Areas of Expertise
Survey Methodology and Data Quality
AIR’s survey methodologists combine knowledge from statistics, sociology, psychology, political science, economics, computer science, and business management to provide high quality data for research. Emphasis is placed on:
- the statistical foundations of sampling and estimation in complex surveys;
- questionnaire design;
- data collection and the impact of different modes of data collection on data quality;
- analysis of survey data properly reflecting the complex survey design features; and
- total survey error perspectives on survey design and analysis.
The publication aims to provide users of NCES data with the information necessary to evaluate the suitability of the statistics for their needs, with a focus on the methodologies for survey design, data collection, and data processing.
Airline Pilots' Experiences in and Reactions to Their Check Rides: Results from a Nationwide, Representative Survey
The purpose of this study was to assess the relative effectiveness of different approaches to checking pilot performance at the end of training: the maneuver validation (MV) and the Line Operational Evaluation (LOE). Because the LOE provides greater contextual cues and integrates CRM skills with technical skills, it should simulate typical line operations more accurately than a traditional maneuver validation. Therefore, we hypothesized that pilots would rate the LOE as more useful than the MV. The results presented below are part of a much larger survey of airline pilots’ experiences in and reactions to their professional training (Baker et al., 2002).
Often we think of evaluation research happening at the end of a program or intervention’s lifespan in order to determine whether the program worked – program impact. However, an equally important function served by evaluation research is monitoring program implementation. Evaluations of implementation are essential because they help identify problems with program implementation before the program ends, so that changes in programs or interventions can still have an impact. It doesn’t do us a lot of good to talk about results of an intervention if we find out the intervention was not really in place to begin with! You may find cases where the intervention changes a good bit as schools and teachers make it fit their particular circumstances or the needs of their students. Documenting and understanding these changes are important when you start to talk about how the intervention is affecting the problem or situation it was brought in to address. Without this information it may be difficult to replicate elsewhere.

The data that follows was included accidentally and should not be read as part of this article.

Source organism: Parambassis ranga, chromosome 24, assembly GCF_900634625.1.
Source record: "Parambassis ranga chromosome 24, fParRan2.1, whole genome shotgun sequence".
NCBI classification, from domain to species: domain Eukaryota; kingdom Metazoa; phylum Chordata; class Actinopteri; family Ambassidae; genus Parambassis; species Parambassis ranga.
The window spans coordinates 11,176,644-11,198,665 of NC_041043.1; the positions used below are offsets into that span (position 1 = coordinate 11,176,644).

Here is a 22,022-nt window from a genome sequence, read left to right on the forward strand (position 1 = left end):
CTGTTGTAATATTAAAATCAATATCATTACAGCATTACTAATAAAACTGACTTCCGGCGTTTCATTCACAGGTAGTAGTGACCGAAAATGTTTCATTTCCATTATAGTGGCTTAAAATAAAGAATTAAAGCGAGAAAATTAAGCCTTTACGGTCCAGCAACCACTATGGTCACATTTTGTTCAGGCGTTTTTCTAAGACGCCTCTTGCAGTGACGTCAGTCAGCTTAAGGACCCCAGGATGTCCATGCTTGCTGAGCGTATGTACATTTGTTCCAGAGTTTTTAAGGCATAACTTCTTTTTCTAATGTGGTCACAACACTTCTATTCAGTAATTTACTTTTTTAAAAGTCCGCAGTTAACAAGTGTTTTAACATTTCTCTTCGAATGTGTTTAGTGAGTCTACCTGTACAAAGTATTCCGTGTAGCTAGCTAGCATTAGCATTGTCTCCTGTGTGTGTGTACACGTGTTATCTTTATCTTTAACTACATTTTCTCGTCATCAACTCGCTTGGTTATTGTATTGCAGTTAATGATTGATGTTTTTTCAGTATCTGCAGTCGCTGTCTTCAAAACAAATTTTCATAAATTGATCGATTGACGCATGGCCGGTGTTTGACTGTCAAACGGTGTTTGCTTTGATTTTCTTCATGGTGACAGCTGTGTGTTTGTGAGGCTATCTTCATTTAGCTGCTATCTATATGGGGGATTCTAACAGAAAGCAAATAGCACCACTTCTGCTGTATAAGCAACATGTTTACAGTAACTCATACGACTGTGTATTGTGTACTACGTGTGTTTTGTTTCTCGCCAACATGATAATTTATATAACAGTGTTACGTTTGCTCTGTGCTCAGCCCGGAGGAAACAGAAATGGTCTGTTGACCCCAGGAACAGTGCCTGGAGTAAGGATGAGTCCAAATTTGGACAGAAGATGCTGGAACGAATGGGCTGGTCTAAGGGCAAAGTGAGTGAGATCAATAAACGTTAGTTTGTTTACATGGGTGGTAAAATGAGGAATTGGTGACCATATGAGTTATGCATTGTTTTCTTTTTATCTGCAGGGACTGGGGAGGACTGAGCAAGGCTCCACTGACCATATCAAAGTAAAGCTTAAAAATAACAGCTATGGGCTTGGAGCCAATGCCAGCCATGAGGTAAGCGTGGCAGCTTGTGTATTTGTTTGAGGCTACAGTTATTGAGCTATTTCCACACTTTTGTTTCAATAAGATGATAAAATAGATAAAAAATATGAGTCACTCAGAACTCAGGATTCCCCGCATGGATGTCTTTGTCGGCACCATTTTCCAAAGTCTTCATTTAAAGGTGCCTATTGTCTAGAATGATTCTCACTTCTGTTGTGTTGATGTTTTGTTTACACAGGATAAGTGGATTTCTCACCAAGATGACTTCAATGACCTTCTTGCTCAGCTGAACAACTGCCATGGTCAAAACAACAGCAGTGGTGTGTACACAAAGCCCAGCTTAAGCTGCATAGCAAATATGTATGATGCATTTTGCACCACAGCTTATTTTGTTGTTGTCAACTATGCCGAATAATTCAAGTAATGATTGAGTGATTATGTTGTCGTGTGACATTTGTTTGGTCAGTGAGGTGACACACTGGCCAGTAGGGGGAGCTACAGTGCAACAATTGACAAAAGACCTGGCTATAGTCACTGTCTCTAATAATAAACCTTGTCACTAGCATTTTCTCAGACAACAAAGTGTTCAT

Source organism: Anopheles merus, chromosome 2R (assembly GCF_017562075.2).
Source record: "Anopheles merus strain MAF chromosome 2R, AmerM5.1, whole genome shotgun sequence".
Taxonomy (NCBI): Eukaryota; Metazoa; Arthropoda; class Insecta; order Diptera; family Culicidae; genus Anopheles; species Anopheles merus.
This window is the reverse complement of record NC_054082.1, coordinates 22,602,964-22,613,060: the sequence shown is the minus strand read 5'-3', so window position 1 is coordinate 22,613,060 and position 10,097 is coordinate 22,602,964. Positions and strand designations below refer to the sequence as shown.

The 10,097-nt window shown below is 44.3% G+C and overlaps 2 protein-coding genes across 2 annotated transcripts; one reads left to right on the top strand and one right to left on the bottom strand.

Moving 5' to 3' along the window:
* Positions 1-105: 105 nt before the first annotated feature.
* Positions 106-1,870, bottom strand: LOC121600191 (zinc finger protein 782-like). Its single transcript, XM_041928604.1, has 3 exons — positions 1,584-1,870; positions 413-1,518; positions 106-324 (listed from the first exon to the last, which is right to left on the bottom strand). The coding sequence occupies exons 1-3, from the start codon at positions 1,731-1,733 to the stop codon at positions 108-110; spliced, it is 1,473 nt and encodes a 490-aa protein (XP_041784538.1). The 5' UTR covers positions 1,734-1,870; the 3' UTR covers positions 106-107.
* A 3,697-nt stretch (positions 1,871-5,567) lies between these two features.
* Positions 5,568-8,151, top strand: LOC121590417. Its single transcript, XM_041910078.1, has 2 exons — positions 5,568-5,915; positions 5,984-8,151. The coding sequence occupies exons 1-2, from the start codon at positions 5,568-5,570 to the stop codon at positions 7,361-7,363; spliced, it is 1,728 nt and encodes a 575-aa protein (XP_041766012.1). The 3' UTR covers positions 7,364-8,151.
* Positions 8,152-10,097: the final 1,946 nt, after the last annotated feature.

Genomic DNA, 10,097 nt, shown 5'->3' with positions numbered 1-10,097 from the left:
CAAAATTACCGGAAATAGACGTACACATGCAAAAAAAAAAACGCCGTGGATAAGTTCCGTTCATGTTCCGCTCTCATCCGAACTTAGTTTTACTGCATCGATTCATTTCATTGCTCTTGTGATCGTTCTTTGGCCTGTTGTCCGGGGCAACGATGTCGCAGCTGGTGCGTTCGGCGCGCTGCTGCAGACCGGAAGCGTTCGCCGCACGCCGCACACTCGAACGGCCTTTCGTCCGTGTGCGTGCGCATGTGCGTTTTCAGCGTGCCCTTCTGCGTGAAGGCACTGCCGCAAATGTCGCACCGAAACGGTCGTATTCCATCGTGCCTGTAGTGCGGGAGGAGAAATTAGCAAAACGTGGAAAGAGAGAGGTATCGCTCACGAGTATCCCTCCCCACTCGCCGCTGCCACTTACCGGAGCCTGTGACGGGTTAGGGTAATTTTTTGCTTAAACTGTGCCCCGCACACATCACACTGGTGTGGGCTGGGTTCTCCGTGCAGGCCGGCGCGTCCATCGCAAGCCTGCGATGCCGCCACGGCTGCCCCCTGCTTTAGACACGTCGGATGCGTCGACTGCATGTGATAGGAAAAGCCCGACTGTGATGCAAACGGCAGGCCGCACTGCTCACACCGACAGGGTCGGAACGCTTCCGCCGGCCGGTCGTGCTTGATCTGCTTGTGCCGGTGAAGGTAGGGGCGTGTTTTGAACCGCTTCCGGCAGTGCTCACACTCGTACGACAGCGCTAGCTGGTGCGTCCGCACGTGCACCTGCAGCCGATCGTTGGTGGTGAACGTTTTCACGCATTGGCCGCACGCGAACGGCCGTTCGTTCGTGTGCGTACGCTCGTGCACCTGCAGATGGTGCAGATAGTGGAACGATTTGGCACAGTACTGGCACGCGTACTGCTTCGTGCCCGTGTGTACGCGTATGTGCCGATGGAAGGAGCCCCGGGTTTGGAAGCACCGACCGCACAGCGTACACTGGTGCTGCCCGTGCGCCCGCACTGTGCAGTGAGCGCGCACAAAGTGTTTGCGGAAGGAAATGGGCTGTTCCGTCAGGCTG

The Schools and Staffing Survey (SASS), sponsored by the National Center for Education Statistics (NCES), is an integrated sample survey of public and private schools, school districts, principals, teachers, and public school libraries. SASS data, which are collected every four years, inform decision makers and provides researchers with a wealth of relevant data on the nation’s elementary and secondary schools. AIR provides support for all aspects of SASS.
AIR assisted the Veterans Health Administration’s (VHA’s) Office of Quality Performance (OQP) when they changed the content of their Survey of Healthcare Experiences of Patients to surveys modeled on the CAHPS Inpatient and Clinician-Group surveys.
On behalf of the Centers for Medicare and Medicaid Services (CMS), AIR studied the reasons why Medicare beneficiaries without creditable coverage do not enroll in Part D and how they can be encouraged to do so. The project consisted of a survey of beneficiaries without creditable coverage or Part D plans and interviews with health professionals.